Humans could burn every living thing on the planet and still not dent its oxygen supply.
Shanan Peters, a geologist at the University of Wisconsin at Madison, is working to understand just how it was that our lucky planet ended up
with this strange surplus of oxygen.
At a presentation in June, at the North American Paleontological Convention in Riverside, California, he pulled up a somewhat unusual slide.
“What would happen if we combusted every living cell on Earth?” it asked.
That is, Peters wanted to know what would happen to the atmosphere if you burned down not just the Amazon, but every forest on Earth, every blade of grass, every moss
and lichen-spackled patch of rock, all the flowers and bees, all the orchids and hummingbirds, all the phytoplankton, zooplankton, whales, starfish, bacteria, giraffes,
hyraxes, coatimundis, oarfish, albatrosses, mushrooms, placozoans—all of it, besides the humans.
Peters pulled up the next slide.
After this unthinkable planetary immolation, the concentration of oxygen in the atmosphere dropped from 20.9 percent to 20.4 percent.
CO2 rose from 400 parts per million to 900—less, even, than it does in the worst-case scenarios for fossil-fuel emissions by 2100.
By burning every living thing on Earth.
“Virtually no change,” he said.
“Generations of humans would live out their lives, breathing the air around them, probably struggling to find food, but not worried about their next breath.”
Read: When a killer climate catastrophe struck the world’s oceans
To understand why requires a short tour of our planet.
The two most abundant gases billowing out of volcanoes are water and carbon dioxide.
Photosynthesizers—whether plants, algae, or cyanobacteria—use this raw material to pull off Earth’s greatest magic trick: harnessing photons from a giant thermonuclear
explosion 93 million miles away (that is, sunlight), to strip that H2O of its H’s, and add them to that same volcanic CO2, to make the stuff of life.
That’s namely stuff with lots of C’s, H’s, and O’s in it, like sugars and carbohydrates, wood and leaves.
The O2 left over from this sorcery is released to the environment as waste.
Free oxygen likes to react with almost everything on the planet, whether that’s rocks at Earth’s surface, or sulfur in volcanic gases, or iron in ocean crust.
Left to its own devices, oxygen will disappear all by itself.
On their own, then, trees—and even entire forests and seas of plankton—are not enough to fill the atmosphere with a surplus of oxygen.
If 99.99 percent of the vast reservoir of oxygen created by the living world is consumed by the living world, that gets you an atmosphere with 0.01 percent oxygen,
not our modern 20.9 percent.
Photosynthesis is a necessary but not sufficient condition for a world that is hospitable to white-hot oxygen-burning furnaces like us.
“The notion that we owe the breath we breathe to the rain forest, or the [phytoplankton] off the rain forests’ coasts, is just a little bit misinformed on the long timescale,” says Peters.
You don’t get to 20.9 percent, or an atmosphere that can host animal life, without geologic time, and without the fossil record.
The tiny remainder of photosynthetic stuff that isn’t consumed and respired again by life—that 0.01 percent of plants and phytoplankton that manages to escape from this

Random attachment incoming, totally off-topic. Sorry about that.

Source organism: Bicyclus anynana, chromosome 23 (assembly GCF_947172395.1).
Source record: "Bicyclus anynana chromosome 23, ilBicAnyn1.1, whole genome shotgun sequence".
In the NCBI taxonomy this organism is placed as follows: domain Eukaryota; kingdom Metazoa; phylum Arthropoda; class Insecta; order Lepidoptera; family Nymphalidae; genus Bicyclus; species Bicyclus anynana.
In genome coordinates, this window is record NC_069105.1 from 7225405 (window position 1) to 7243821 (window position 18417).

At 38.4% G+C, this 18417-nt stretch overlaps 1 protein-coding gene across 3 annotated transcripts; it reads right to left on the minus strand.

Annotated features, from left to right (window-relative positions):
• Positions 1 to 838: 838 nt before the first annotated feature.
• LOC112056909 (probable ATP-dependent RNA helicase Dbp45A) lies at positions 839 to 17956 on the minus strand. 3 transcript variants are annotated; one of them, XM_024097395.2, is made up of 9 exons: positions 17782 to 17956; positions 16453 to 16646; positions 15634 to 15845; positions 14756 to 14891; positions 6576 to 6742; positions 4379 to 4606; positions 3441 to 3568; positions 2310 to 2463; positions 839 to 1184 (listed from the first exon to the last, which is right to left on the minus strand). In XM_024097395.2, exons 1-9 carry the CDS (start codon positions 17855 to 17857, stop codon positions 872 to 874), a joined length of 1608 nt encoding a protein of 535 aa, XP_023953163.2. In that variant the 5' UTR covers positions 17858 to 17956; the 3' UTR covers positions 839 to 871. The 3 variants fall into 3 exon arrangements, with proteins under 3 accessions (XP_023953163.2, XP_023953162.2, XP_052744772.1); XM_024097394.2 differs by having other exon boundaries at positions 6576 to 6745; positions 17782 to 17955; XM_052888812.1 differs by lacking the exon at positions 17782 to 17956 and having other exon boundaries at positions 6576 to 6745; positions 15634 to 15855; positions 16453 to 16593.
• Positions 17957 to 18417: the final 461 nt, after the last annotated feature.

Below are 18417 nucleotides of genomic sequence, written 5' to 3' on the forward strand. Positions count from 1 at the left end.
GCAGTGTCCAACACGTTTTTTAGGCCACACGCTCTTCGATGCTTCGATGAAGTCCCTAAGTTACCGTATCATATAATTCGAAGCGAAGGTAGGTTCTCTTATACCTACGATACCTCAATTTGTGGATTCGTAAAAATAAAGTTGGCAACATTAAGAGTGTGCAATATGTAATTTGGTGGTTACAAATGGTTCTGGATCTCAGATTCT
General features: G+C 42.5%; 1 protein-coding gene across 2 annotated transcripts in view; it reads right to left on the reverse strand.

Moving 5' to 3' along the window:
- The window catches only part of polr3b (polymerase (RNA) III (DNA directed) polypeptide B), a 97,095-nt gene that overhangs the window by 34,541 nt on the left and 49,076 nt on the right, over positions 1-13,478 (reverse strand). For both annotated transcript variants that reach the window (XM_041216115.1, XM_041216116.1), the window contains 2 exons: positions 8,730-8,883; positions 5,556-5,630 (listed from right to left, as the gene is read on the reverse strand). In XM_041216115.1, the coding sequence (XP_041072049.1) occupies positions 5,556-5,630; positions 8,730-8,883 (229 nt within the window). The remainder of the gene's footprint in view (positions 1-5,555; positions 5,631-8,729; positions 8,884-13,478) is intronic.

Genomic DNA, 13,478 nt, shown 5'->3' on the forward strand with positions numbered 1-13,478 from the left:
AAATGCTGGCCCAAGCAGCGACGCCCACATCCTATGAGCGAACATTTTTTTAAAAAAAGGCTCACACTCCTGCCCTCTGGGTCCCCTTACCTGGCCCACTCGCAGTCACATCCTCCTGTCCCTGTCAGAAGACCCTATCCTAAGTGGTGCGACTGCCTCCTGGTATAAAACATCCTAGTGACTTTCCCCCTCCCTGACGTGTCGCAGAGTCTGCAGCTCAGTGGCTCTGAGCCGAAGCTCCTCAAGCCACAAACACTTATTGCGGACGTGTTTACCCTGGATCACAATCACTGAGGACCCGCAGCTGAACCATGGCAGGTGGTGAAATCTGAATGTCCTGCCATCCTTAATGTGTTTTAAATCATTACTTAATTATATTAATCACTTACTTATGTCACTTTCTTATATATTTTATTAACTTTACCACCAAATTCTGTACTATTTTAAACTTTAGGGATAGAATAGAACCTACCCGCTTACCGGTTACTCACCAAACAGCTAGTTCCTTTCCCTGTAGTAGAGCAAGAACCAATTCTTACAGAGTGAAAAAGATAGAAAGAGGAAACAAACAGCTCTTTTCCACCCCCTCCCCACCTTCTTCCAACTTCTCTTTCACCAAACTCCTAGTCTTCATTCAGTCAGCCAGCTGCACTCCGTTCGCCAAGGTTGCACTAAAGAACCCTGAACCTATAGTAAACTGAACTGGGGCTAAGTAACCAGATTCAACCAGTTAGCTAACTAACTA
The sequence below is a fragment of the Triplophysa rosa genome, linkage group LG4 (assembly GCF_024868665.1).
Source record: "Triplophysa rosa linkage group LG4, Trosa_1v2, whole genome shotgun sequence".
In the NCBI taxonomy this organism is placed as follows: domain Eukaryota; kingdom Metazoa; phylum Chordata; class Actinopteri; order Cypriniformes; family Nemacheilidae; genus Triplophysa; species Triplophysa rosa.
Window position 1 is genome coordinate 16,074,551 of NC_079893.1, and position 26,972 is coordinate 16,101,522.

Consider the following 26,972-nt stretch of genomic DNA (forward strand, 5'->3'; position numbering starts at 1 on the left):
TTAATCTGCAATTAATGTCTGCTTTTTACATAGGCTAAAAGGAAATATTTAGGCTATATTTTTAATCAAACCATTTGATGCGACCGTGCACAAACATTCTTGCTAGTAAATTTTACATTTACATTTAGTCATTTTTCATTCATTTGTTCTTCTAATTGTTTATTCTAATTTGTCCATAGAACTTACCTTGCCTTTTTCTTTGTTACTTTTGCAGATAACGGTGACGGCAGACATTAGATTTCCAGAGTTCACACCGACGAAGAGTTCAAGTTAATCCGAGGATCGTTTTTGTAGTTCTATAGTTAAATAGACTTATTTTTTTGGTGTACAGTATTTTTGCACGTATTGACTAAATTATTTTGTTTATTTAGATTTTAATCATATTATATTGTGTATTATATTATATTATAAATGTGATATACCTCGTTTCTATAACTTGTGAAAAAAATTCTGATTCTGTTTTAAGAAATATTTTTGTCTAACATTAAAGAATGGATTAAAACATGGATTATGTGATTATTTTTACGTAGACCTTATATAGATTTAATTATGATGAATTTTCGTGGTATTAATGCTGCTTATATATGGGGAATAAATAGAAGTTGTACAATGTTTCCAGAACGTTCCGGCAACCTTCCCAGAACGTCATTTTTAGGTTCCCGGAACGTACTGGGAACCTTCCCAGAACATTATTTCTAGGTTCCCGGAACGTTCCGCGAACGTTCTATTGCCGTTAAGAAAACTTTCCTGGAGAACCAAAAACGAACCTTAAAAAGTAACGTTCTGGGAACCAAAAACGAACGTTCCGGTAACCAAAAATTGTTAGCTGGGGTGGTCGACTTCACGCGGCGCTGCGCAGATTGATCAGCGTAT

cycle of creation and destruction—is responsible for the existence of complex life on Earth.
It’s the organic carbon that, once created, doesn’t get consumed again.
Somehow this rounding error of plant stuff gets shuttled away after it dies, and is shielded from decomposition before it can be undone by the oxygen it produced in life.
By not getting destroyed by oxygen, this conserved plant stuff gifts a tiny surplus of the unused gas to the atmosphere above.
On the time scale of tens of millions of years, such meager gifts can accumulate—apparently to 20.9 percent.
Under Saudi Arabia are whole seas of plankton that pulsed with the seasons and sunbathed under the waves in the age of dinosaurs.
This is what we are burning at Earth’s surface today.
We’re not just burning down the Amazon.
We’re burning down all the forests in Earth history that we can get our hands on.
For every worrying part per million that CO2 goes up from burning fossil fuels, atmospheric oxygen goes down an equivalent amount, and then some.
As a result, oxygen is dropping far faster from burning fossil fuels, and their untold forests, than it is from burning just the trees available on the planet’s surface.
We’re reversing tens of millions of years of photosynthesis all at once.
Luckily, unlike CO2, we measure oxygen not in parts per million, but in parts per hundred.
In other words, we have been gifted such an absurd surplus of oxygen by deep geological time, and by strange ancient life we’ll never know,
that it won’t soon run out by our own hand, whether by deforestation or industry.
Thankfully, most of the organic carbon in the Earth can be found not in easily recoverable reservoirs of fossil fuels, available to feed our industrial appetites,
but in rather more rarefied deposits—small whispers of this life diffused in mudstones throughout Earth’s crust.
There’s plenty of oxygen.
PETER BRANNEN is a science writer based in Boulder, Colorado.
His work has appeared in The New York Times, The Washington Post, and Wired.
He is the author of The Ends of the World: Volcanic Apocalypses, Lethal Oceans, and Our Quest to Understand Earth’s Past Mass Extinctions.
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